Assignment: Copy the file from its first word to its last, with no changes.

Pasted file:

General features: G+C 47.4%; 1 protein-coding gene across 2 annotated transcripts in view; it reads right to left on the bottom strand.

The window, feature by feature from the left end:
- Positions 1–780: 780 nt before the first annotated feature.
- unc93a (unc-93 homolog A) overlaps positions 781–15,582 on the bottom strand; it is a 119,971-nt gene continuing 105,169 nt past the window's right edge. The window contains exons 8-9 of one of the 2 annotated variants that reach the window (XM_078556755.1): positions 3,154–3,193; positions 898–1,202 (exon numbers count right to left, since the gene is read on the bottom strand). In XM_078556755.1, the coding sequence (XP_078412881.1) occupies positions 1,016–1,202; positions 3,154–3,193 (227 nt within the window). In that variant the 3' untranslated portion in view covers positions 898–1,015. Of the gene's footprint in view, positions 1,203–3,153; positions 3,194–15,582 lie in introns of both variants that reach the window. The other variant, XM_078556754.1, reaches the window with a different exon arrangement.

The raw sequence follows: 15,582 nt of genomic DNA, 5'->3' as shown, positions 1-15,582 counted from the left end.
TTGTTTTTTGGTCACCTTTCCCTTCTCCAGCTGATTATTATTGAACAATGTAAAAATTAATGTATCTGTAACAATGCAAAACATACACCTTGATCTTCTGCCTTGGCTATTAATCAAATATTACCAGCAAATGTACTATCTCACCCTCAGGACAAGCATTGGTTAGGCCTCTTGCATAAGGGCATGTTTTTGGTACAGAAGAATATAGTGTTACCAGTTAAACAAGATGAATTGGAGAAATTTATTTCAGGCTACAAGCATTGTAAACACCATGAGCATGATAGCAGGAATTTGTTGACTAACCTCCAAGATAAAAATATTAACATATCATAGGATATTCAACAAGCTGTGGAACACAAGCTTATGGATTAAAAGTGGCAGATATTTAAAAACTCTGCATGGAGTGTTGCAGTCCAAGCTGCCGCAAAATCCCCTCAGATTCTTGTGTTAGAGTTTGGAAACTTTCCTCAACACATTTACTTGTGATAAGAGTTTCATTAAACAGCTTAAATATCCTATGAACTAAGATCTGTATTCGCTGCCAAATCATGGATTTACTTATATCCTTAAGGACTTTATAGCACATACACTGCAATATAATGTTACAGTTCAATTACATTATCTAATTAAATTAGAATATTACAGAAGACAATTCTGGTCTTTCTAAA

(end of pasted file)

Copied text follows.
General features: G+C 47.4%; 1 protein-coding gene across 2 annotated transcripts in view; it reads right to left on the bottom strand.

The window, feature by feature from the left end:
- Positions 1–780: 780 nt before the first annotated feature.
- unc93a (unc-93 homolog A) overlaps positions 781–15,582 on the bottom strand; it is a 119,971-nt gene continuing 105,169 nt past the window's right edge. The window contains exons 8-9 of one of the 2 annotated variants that reach the window (XM_078556755.1): positions 3,154–3,193; positions 898–1,202 (exon numbers count right to left, since the gene is read on the bottom strand). In XM_078556755.1, the coding sequence (XP_078412881.1) occupies positions 1,016–1,202; positions 3,154–3,193 (227 nt within the window). In that variant the 3' untranslated portion in view covers positions 898–1,015. Of the gene's footprint in view, positions 1,203–3,153; positions 3,194–15,582 lie in introns of both variants that reach the window. The other variant, XM_078556754.1, reaches the window with a different exon arrangement.

The raw sequence follows: 15,582 nt of genomic DNA, 5'->3' as shown, positions 1-15,582 counted from the left end.
TTGTTTTTTGGTCACCTTTCCCTTCTCCAGCTGATTATTATTGAACAATGTAAAAATTAATGTATCTGTAACAATGCAAAACATACACCTTGATCTTCTGCCTTGGCTATTAATCAAATATTACCAGCAAATGTACTATCTCACCCTCAGGACAAGCATTGGTTAGGCCTCTTGCATAAGGGCATGTTTTTGGTACAGAAGAATATAGTGTTACCAGTTAAACAAGATGAATTGGAGAAATTTATTTCAGGCTACAAGCATTGTAAACACCATGAGCATGATAGCAGGAATTTGTTGACTAACCTCCAAGATAAAAATATTAACATATCATAGGATATTCAACAAGCTGTGGAACACAAGCTTATGGATTAAAAGTGGCAGATATTTAAAAACTCTGCATGGAGTGTTGCAGTCCAAGCTGCCGCAAAATCCCCTCAGATTCTTGTGTTAGAGTTTGGAAACTTTCCTCAACACATTTACTTGTGATAAGAGTTTCATTAAACAGCTTAAATATCCTATGAACTAAGATCTGTATTCGCTGCCAAATCATGGATTTACTTATATCCTTAAGGACTTTATAGCACATACACTGCAATATAATGTTACAGTTCAATTACATTATCTAATTAAATTAGAATATTACAGAAGACAATTCTGGTCTTTCTAAA